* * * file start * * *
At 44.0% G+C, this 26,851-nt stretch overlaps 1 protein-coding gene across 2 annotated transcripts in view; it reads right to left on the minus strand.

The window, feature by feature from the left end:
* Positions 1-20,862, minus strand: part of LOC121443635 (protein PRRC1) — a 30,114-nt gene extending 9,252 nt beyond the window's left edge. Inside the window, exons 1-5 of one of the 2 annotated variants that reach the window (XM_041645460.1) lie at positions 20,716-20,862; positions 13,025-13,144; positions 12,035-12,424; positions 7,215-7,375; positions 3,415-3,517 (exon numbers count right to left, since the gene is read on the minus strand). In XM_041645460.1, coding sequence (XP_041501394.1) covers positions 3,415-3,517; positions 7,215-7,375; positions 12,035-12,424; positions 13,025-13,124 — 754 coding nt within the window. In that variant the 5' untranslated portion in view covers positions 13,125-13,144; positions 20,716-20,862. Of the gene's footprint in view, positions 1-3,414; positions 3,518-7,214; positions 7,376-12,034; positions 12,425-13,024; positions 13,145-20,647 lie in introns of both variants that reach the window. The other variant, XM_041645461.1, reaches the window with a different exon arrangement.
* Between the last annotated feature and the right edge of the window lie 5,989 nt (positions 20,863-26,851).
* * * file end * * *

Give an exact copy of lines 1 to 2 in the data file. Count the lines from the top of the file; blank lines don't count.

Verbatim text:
At 44.0% G+C, this 26,851-nt stretch overlaps 1 protein-coding gene across 2 annotated transcripts in view; it reads right to left on the minus strand.

The window, feature by feature from the left end: